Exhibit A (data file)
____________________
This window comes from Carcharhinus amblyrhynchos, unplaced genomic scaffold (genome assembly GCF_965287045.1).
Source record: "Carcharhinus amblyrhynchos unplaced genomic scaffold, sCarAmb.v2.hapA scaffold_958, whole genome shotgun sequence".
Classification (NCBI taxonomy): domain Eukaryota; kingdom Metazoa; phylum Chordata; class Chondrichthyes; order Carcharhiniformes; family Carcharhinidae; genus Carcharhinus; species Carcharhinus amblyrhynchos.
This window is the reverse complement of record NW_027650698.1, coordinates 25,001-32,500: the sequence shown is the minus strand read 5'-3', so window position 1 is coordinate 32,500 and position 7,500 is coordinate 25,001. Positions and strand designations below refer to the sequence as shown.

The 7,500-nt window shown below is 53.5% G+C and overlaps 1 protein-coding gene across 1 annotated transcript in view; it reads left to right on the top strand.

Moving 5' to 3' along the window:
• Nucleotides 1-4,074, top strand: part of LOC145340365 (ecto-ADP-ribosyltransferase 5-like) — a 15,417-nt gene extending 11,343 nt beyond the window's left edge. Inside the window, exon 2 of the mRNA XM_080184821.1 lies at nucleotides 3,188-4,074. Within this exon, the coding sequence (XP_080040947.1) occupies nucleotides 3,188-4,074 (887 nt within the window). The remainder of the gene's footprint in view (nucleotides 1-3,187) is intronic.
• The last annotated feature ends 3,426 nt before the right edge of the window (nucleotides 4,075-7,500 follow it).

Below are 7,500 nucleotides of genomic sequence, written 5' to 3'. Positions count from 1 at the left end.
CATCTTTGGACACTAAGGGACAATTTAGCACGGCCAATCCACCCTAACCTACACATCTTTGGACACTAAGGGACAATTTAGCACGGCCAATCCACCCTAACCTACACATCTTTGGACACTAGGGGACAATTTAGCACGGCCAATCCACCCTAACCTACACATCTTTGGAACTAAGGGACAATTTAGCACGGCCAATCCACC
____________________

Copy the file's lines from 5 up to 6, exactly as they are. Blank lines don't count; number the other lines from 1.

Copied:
The 7,500-nt window shown below is 53.5% G+C and overlaps 1 protein-coding gene across 1 annotated transcript in view; it reads left to right on the top strand.

Moving 5' to 3' along the window: